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Media Releases

ACCAN's work informs public debate about consumer issues in the communications landscape.  Welcome to our collection of the latest news and current affairs that impact communications consumers. 

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The Australian Communications Consumer Action Network (ACCAN) believes that consumers need more information on broadband speeds and that this information should be clear and presented upfront. Broadband performance issues are the highest growing area of consumer complaints to the Telecommunications Industry Ombudsman, and ACCAN is regularly contacted by consumers about unusable broadband services.

ACCAN’s submission to the ACCC’s consultation on broadband speed claims highlights that information provided to consumers about broadband speeds is often confusing and can also be misleading as claimed speeds frequently don’t match reality.

In its submission to the Productivity Commission’s review of the Universal Service Obligation (USO), the Australian Communications Consumer Action Network (ACCAN) has proposed an expanded scope for the USO, broader affordability measures and changes to ensure greater inclusion for people with a disability. The proposed changes would ensure that all consumers have access to essential communications services.

The current USO only guarantees supply of a standard telephone voice service. ACCAN believes this scope must be broadened to also guarantee data services, essential content (education and government services) and include service guarantees for connection, fault repairs and reliability standards.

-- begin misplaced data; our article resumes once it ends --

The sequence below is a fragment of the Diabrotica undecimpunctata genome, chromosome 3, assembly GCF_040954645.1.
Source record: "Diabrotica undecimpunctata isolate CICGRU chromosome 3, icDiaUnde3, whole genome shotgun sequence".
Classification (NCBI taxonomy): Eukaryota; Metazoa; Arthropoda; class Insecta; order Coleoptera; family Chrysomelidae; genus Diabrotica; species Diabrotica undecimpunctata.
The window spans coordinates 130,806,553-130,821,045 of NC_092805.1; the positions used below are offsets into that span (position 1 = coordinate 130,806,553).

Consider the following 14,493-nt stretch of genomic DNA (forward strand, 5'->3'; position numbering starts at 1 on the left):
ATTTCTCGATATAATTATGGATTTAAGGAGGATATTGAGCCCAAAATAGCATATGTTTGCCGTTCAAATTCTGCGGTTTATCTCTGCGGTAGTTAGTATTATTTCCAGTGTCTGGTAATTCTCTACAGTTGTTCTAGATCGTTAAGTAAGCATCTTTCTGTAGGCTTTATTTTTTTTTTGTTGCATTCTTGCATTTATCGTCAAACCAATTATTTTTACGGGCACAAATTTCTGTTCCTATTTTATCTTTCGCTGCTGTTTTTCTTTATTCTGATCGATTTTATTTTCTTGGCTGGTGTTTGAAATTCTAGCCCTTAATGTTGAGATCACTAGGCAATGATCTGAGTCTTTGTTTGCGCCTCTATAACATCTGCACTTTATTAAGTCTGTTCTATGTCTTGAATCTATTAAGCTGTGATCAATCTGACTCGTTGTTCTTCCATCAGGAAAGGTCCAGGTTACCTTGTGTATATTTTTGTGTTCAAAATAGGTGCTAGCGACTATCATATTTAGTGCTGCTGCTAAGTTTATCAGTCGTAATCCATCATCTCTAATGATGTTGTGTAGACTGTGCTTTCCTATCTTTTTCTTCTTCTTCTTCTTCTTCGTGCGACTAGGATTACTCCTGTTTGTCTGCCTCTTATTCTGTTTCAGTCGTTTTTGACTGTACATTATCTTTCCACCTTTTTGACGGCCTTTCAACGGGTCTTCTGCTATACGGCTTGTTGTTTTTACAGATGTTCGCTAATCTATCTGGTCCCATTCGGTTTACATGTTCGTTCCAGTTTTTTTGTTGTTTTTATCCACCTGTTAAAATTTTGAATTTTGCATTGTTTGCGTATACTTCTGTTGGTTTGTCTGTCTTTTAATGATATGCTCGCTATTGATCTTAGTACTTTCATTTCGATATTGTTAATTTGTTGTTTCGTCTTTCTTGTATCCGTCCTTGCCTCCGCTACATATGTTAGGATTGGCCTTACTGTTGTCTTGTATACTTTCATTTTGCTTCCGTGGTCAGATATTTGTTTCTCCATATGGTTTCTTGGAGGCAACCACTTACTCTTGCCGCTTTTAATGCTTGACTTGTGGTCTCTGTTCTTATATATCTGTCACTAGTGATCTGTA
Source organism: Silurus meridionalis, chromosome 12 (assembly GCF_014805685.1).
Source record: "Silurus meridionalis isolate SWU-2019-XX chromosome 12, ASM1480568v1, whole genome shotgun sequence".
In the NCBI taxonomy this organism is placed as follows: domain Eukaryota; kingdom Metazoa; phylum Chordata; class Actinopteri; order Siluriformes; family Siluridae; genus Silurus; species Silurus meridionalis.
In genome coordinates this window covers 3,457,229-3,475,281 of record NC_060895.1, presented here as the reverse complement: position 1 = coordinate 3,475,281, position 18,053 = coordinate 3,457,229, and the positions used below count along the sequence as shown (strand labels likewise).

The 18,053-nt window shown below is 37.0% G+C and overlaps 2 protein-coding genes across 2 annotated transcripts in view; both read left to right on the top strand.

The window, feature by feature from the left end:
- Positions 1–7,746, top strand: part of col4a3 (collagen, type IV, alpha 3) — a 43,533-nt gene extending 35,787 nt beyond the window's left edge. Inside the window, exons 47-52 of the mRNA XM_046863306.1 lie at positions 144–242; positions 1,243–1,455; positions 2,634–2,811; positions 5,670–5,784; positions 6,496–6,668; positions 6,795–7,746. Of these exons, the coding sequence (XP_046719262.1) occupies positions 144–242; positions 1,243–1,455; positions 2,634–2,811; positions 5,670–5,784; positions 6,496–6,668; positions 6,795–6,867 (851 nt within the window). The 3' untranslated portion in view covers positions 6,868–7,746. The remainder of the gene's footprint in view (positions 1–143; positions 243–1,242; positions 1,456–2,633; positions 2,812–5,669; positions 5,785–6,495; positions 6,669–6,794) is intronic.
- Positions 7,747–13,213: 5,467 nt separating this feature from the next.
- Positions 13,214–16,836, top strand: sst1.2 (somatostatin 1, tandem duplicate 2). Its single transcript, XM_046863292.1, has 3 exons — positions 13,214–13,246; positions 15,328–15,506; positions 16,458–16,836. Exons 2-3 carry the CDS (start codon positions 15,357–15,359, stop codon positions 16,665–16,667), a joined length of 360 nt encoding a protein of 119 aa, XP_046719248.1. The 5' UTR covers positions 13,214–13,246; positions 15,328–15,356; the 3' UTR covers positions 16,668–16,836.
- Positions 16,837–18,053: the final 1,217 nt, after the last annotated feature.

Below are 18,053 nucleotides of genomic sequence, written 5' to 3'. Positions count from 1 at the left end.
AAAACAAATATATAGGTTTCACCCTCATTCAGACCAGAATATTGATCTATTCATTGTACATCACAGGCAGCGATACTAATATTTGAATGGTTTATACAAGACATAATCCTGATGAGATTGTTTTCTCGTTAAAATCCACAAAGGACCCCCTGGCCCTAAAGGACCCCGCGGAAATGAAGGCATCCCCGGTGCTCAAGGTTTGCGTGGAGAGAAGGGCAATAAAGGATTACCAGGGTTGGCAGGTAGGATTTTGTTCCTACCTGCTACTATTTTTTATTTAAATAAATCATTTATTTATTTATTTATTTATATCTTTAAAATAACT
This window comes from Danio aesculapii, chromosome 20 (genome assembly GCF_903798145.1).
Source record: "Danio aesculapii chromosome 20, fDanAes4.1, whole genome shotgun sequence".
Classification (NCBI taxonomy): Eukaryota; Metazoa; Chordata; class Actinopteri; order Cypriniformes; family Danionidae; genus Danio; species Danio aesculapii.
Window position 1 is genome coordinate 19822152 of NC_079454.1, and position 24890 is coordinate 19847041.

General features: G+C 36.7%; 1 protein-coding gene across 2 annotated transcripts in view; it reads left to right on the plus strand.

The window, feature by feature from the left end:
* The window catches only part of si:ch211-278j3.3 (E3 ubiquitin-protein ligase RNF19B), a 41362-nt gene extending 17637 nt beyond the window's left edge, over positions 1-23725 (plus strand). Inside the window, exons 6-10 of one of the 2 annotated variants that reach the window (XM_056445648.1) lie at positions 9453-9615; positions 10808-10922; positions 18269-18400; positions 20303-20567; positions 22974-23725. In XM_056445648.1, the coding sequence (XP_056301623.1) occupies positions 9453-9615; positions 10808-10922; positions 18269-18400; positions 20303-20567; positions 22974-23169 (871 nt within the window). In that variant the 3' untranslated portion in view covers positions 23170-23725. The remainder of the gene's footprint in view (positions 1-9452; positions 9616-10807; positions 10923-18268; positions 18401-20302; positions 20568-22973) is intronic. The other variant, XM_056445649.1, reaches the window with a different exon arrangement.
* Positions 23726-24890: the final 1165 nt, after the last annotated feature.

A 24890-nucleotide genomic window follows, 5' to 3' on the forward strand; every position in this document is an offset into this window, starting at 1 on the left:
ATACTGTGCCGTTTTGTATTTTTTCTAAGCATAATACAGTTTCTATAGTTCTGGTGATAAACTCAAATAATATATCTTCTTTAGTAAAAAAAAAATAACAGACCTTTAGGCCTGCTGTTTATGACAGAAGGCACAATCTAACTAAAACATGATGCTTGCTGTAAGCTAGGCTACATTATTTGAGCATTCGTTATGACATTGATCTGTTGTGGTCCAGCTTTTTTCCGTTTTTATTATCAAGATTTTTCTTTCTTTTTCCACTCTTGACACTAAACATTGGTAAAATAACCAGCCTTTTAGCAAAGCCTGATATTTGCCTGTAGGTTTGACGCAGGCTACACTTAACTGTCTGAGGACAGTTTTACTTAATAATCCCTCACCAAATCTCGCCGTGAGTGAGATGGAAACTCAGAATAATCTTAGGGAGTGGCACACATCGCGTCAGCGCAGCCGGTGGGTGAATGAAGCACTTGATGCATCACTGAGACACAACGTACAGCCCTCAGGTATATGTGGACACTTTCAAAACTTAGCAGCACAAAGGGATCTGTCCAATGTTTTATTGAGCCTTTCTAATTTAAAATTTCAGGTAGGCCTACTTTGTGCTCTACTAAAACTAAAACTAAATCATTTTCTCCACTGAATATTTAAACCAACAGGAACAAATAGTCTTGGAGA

A group of community organisations is calling the future Federal Government to increase assistance to people and families on low incomes in light of new data highlighting telecommunications exclusion.

The Australian Communications Consumer Action Network (ACCAN), the South Australian Council of Social Service (SACOSS) and Financial Counselling Australia (FCA) are calling for a review of the Centrelink Telephone Allowance (CTA), pointing to the inadequacies of current entitlements in supporting low-income consumers to stay connected to phones and the internet. The CTA is a quarterly allowance designed to help consumers on income support payments to stay connected to telecommunications services.

“In our digital age telecommunications services are just as essential as water and energy,” said ACCAN CEO, Teresa Corbin. “Accessible, available, and affordable communications have the potential to increase the social, economic, and community participation of all Australians. It’s vitally important that all consumers have access to communication services that are affordable so they can take advantage of government services, education and employment opportunities.”

ACCAN Election webpage logoThe Australian Communications Consumer Action Network (ACCAN) has identified five communications consumer priorities for the 2016 Election. These are: communications affordability, future consumer protections, broadband performance monitoring, accessible ICT procurement and accessible programming on TV (more on these below). Information on these priorities can be found on the ACCAN Federal Election 2016 webpage which launched today.

The Australian Communications Consumer Action Network (ACCAN) says that extra funding the free-to-air networks will keep from the 25 per cent cut to broadcast licence fees should be used to fund improved accessibility features such as better captioning and audio description. Funding these services would help to make free-to-air TV more accessible to consumers living with a disability. The 25 per cent reduction in licence fees announced overnight in the Federal Budget follows a 50 per cent decrease to the fees in 2013.